In this article, we're discussing how to implement an ISO 9001:2015 quality management system in your organization.
I’m the CEO here at Best Practice, and I’ve been thinking back to when I started the business. I’m thinking about all the systems I’ve looked at, and I've talked about it with the team to come up with top tips and tricks for you to follow in terms of going through that process and understanding what it is that you need to do.
The first thing I'd recommend that you do is some reading: most importantly: grab a copy of ISO 9001:2015 from our Training Academy. So, step one is some reading. Now, dropping down, starting with an internal audit, or your own little gap analysis in terms of what you need to do to understand what's the standard is - how does it apply and learn through the process. More importantly, what we're looking for when implementing a system is a raft of evidence... so why not get started straight away.
Do not- and this is tip number one- do not go and write lots of policies, or get a whole bunch of templates. You’ll get too caught up in what you need to write down. So, tip number one: start with an internal audit. Now what you can do is you can jump on to the Best Practice Training Academy here and download the ISO 9001:2015 checklist. There's a checklist for the standard and they're easily accessible. That's going to give you some things to focus on and make the priority.
The second thing to do is talk to your stakeholders. They might be the executive management of the business that ask you to look at ISO 9001:2015, they might be customers or they might be your regulators. Have a think about what their needs are. It's important to start to convene your system and start to assemble your system from day one. Now, once again, I'm saying don't go and write lots of documents. Start with this process the documents will come later. So, after you have conducted your internal audit, in the context of thinking about your stakeholders, I want you to think about the opportunity to conduct your very first management review. So that is step number two.
Now, out of that, we can start to think about risk-based thinking and we can do some analysis. So, how do you conduct a management review? Assembling the senior management or top management in your organization is important to talk them through your findings for your internal audit and start thinking about risk-based thinking and how you can mitigate or eliminate these risks. The management review is your record for your system implementation.
So, what other evidence do you need? You need your internal audit records - you can use our checklists from our website as the record. For the management review, setting meeting minutes would be your record there. For more information on what this looks like, watch the video at the top of this article.
Now, we've got another process that's starting to occur here in terms of our risk-based thinking and what we want to start to identify over here is our controls. And you can start to look and identify those as part of your analysis, engaging with your stakeholders. So, your stakeholders will help you to specify what the controls are. The stakeholders could be staff, managers, anyone working in the organization, suppliers and contractors. You need to build out and manage those risks that you've identified. You might be thinking: "Wow, this isn't looking like a quality management system - what's the how-to?". This is the 'how-to', because what we want to see is the management system. We want IT- we don't want to see all these documents. We want to see that there's a self-evaluation cycle in place, which is your internal audits and management review, and we want to see an improvement process in place. So, what we can start to do is capture improvements.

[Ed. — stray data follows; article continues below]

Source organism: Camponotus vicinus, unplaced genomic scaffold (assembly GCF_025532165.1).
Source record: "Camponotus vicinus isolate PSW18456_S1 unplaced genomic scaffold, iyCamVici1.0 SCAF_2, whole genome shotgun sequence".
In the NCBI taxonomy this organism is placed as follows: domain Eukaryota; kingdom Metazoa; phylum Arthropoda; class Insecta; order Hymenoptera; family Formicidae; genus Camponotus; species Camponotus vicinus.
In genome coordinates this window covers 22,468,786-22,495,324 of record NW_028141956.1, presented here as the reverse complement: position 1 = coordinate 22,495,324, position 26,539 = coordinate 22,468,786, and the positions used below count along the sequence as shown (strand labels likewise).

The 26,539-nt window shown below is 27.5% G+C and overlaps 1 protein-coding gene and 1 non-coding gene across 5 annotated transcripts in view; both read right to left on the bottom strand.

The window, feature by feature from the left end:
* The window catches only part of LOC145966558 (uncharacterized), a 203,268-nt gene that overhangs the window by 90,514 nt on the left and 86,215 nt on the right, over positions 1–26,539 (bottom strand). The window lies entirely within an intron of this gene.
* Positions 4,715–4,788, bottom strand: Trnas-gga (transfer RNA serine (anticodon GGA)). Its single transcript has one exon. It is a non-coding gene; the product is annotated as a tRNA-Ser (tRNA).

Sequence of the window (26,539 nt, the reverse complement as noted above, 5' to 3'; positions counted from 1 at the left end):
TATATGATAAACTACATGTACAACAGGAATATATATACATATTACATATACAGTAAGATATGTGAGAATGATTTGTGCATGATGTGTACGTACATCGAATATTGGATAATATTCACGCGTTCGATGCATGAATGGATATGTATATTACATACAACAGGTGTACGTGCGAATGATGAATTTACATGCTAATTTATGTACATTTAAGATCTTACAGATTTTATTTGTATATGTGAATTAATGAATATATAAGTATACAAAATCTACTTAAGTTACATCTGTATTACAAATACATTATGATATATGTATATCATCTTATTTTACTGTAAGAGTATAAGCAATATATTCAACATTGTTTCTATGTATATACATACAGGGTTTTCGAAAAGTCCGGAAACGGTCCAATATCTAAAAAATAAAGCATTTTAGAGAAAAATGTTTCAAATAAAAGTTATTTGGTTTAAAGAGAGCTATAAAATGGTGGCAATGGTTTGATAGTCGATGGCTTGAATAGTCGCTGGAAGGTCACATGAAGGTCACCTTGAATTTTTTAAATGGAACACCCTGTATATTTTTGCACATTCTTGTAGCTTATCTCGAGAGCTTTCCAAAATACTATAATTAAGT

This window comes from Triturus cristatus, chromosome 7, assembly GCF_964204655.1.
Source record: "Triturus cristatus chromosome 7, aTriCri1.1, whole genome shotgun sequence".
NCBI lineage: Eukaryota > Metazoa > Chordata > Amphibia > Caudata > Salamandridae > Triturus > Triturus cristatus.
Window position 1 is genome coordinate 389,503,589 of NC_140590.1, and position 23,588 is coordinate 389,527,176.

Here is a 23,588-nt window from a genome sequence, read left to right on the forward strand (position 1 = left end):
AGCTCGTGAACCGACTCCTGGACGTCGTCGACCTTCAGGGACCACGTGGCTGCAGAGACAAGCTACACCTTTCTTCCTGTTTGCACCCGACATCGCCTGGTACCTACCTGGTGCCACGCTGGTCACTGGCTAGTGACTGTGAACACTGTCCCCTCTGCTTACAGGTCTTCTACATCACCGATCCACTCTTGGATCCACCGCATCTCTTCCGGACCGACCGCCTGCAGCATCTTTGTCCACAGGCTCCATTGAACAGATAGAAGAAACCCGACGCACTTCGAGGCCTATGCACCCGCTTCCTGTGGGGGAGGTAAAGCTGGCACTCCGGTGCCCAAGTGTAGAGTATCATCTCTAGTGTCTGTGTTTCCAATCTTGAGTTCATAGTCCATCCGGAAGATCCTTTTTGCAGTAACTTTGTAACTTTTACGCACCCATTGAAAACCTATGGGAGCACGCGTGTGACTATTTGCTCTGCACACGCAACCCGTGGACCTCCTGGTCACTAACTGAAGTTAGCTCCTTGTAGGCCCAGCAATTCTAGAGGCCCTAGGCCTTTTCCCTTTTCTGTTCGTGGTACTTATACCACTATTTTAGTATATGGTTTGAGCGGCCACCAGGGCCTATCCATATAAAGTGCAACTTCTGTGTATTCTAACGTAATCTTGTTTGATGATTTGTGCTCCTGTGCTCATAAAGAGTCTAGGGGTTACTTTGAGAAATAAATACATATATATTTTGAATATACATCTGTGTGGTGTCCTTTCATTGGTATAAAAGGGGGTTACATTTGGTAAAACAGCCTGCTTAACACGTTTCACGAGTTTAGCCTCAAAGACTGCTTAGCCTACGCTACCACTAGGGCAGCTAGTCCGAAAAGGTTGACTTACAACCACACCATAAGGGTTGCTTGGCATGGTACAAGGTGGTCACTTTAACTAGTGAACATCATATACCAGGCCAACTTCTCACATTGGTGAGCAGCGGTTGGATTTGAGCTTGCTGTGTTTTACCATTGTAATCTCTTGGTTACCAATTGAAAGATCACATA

So, what do we do next? Well, there's going to be a couple of things. This management review and internal audits start to establish our cycle of continual improvement. So, moving right along we can start to talk about our business plan. Now you might say: "Hey, I work for a massive organization. I'm not involved in the business plan". Well, that's not ultimately what we want to see. We want to see that the management system is tied into the business.
My suggestion here an improvement register, for example. So, we can talk about non-conformance, opportunities for improvement, corrective action, preventative action and all those sorts of things. Those improvements are going to feed back into the management review, and spilling out of that is controls. Controls include things like training. We can look at training to have people implemented controls. Policies, procedures, work instructions, guides, all those sorts of things, but try to minimize these as much as possible. I would suggest video guides as a fantastic way of creating controls. These are all different ways to have people manage the risks. So, it's all about this risk management here in the context of management review.
Now, in the absence of a business plan you can use ISO 9001:2015 as the business plan, but what are we really focusing on here is what the objectives and targets are. Now, there are lots of videos here on YouTube and on Facebook and all that sort of stuff and what the reading about smart objectives and target.
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